Certainly it is not the job of journalists to try to uncover each other's sources. This is what one reporter seemed to be doing this week, going beyond reporting to telling the government that it should do more to pursue my sources. The reporter spent a large section of John Key's press conference on Monday urging him to dump on the Police inquiry and in effect lobbying for a new prime ministerial one (you can listen to her trying to boss around John Key here: PM's Presser: Brash's emails and Ms Rankin).

It is a familiar experience. In 2003 I spent months researching a major feature article about the activities of the New Zealand Special Air Service, military spies and other military personnel in the war in Afghanistan. It was the first solid information that the public got on New Zealand's biggest contribution to a war since Vietnam. Some reporters saw the value of the revelations and wrote follow-up stories. But others wrote silly "security" stories about the supposed security threat of me, shock-horror, finding inside sources who would leak information about the secret Afghanistan operations, as if I had done something dangerous by informing the public what the military was doing in its name.

This is like the journalists who ignored the many important revelations in The Hollow Men in favour of joining a hunt for my sources. What concerns me most are journalists siding with the authorities instead of with the public's right to know what its leaders are doing.

Instead of falling into the 'police cover up' line, the journalists would have served the public better by carefully reading the six volumes of police e-mail investigation documents released last week for what they did say. The papers note, for instance, that my book contained documents (including a leadership acceptance speech by Brash, a fax and three sets of National Party board minutes) that had never been on the computer systems – evidence that should shut up any reasonable person from repeating the computer hacking stories. This is presumably part of the reason that the police realised that, as I had consistently said, the information had come from sources other than hacking computers. They also give a sense of how much work the police had done, explaining why National sees no point in going through the process again.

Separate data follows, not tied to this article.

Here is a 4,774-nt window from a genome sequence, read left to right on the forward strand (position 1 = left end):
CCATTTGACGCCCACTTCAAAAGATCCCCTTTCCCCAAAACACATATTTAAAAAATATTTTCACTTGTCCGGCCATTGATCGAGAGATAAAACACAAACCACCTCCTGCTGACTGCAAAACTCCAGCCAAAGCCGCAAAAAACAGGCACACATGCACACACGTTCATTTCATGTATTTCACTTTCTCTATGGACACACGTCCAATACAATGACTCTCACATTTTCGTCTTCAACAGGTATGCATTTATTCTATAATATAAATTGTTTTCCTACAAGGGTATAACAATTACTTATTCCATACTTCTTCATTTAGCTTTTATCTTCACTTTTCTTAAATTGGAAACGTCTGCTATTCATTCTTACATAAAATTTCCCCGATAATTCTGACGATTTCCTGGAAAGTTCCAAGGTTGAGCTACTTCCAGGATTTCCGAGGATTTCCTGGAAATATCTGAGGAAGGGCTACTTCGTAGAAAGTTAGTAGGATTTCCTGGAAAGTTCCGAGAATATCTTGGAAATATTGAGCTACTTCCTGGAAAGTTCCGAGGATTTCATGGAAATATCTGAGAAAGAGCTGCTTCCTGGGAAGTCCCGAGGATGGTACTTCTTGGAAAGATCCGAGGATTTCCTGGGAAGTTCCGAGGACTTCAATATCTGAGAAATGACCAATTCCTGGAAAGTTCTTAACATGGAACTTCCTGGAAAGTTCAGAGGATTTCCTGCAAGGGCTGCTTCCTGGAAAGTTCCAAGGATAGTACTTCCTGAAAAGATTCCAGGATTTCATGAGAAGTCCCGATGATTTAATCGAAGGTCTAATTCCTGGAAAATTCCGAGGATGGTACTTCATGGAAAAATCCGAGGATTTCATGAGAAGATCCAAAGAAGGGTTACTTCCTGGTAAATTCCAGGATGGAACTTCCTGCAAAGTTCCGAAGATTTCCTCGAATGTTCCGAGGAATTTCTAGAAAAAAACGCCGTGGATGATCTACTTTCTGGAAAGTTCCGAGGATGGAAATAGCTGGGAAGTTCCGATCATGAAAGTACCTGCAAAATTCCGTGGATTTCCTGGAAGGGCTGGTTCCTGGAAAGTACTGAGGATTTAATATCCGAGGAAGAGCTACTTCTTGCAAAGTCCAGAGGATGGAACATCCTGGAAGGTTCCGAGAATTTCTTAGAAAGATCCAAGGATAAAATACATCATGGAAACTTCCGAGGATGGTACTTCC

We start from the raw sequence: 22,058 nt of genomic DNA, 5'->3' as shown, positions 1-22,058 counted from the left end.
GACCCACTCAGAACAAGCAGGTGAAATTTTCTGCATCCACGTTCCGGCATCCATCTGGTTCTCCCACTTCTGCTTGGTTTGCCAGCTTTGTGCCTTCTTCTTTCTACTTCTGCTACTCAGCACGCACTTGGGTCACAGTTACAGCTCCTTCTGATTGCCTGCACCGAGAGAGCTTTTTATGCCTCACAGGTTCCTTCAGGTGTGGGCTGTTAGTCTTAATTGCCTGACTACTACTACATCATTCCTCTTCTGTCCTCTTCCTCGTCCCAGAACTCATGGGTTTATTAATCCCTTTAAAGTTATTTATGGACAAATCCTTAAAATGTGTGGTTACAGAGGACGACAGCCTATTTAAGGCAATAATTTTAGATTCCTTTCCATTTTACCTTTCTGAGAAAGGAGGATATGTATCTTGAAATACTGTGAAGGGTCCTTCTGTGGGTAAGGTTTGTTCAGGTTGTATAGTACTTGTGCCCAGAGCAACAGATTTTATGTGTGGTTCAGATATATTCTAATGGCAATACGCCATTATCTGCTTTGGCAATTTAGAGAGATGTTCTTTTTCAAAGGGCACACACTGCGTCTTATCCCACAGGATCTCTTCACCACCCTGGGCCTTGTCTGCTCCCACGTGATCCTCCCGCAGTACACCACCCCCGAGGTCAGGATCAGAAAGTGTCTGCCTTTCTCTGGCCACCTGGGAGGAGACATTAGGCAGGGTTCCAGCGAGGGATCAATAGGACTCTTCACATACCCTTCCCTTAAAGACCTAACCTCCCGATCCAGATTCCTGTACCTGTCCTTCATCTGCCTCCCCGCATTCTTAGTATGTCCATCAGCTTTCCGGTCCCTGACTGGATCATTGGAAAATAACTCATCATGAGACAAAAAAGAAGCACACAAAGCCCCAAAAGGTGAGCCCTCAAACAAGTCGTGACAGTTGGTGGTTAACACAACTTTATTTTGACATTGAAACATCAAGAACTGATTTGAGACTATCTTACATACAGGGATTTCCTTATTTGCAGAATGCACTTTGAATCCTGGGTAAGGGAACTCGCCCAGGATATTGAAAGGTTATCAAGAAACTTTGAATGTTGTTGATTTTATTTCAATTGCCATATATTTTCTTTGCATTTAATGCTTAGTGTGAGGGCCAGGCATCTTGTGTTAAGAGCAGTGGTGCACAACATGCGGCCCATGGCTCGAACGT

Once the e-mail hacking story is laid to rest (which it should have been for all but the truly bigoted), the explanation that remains is that I was given the information in my book by insiders. This is what happened.* It is a debatable question whether taking a copy of a document to which you have lawful access and giving it to someone else is theft. But, however you see it, it is no different to what happens in every other leak in New Zealand and around the world.

National Party MPs proudly held up leaked papers in Parliament when they were in Opposition and would forcefully reject the idea that they had received stolen goods. The same media organisations that have done National a favour by talking about "stolen e-mails" would strongly defend their right to receive leaks without this being characterised as criminal activity. One person's theft is another person's leak. It seems to depend simply on whether you approve of the information reaching the public.

In the end, the difference between a leak and a theft is mainly spin. National and its allies have been spinning. That's the way people like them operate. My complaint is not about them, but about journalists and news organisations who adopt their spin and uncritically join their campaign. Whether unthinking or malicious, it is not good journalism and good journalists should not fall for it.

* I said in the acknowledgements to The Hollow Men that I had received information from people "in and near the National Party" and that "six people in particular provided most of the information". This has been repeated carelessly in news stories as "six National Party insiders" and even "six people close to Don Brash". Please note, I didn't say either of those things. I have an obligation to protect my sources and so I was deliberately not saying how many were "in", how many were "near" or anything about what those terms meant. But it is obvious from reading the book that I received a large amount of information from people with very good access to the leader's office and I also had good sources on what was happening inside the National Party caucus. I had other information about some of Brash's allies outside the party that could not have come from either of those sources. This diversity of sources always made it surprising to me that anyone who had read the book would give any credence to the "hacking" story.